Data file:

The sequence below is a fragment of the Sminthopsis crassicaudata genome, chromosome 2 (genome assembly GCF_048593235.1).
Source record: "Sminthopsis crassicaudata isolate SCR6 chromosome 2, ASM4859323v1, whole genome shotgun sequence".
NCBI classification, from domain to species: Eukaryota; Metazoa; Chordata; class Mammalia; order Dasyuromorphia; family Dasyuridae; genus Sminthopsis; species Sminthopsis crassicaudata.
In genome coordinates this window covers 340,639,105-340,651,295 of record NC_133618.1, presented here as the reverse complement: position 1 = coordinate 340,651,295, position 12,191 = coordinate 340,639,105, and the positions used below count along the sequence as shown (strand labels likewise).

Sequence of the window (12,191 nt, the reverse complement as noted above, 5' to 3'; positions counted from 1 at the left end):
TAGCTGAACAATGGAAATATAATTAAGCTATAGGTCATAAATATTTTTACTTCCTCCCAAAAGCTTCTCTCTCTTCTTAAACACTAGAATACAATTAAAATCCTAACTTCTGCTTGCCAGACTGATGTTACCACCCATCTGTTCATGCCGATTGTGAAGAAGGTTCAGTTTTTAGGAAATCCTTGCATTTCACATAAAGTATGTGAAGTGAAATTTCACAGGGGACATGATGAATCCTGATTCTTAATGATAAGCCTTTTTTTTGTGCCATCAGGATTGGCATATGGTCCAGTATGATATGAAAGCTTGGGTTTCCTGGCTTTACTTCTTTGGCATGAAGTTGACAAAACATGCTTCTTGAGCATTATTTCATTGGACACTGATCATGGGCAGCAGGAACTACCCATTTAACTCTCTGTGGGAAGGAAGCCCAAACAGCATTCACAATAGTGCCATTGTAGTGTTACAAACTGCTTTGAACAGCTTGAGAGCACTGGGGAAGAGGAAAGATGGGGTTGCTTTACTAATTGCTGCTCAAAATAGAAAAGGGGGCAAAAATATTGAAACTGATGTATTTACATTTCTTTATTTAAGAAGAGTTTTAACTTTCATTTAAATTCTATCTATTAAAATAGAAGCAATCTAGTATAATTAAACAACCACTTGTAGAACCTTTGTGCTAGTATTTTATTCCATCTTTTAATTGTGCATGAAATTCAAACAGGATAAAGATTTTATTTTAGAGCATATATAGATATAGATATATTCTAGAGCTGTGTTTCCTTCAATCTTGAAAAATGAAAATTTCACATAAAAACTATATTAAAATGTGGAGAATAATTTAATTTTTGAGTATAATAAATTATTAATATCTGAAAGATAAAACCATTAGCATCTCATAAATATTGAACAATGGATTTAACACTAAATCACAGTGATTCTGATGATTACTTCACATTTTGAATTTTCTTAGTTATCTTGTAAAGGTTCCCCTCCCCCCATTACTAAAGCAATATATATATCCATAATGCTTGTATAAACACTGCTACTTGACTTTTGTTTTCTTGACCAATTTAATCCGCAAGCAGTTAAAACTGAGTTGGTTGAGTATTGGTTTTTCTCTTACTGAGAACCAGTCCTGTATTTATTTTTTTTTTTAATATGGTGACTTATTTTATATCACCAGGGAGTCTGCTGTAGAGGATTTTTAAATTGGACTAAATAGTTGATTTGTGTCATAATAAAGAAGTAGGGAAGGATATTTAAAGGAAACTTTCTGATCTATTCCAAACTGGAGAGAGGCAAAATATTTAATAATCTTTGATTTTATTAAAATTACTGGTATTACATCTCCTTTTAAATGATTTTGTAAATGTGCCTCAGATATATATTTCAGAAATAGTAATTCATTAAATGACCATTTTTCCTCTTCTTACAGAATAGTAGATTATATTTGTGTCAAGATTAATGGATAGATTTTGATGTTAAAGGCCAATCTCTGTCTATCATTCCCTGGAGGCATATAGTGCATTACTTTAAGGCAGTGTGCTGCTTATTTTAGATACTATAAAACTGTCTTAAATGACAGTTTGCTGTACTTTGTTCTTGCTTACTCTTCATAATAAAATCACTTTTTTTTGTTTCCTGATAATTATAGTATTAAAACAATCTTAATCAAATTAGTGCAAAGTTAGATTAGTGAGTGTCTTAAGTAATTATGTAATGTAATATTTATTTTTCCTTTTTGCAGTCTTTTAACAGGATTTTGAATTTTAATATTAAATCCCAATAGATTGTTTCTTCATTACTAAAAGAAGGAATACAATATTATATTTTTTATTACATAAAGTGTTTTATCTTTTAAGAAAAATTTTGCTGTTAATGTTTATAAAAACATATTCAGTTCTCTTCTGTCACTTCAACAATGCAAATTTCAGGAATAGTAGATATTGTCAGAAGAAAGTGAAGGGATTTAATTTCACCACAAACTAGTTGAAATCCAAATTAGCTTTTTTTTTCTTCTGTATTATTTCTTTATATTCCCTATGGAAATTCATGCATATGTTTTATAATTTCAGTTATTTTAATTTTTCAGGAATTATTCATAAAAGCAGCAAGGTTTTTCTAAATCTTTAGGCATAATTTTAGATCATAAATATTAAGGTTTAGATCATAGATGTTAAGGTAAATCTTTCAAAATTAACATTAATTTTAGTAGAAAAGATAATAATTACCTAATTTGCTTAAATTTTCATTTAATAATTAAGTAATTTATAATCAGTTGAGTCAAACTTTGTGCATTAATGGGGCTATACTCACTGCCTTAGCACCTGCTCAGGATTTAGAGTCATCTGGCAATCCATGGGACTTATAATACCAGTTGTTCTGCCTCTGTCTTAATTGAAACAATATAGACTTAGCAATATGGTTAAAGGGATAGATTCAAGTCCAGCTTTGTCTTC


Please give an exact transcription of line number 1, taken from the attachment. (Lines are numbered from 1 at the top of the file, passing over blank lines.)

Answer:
The sequence below is a fragment of the Sminthopsis crassicaudata genome, chromosome 2 (genome assembly GCF_048593235.1).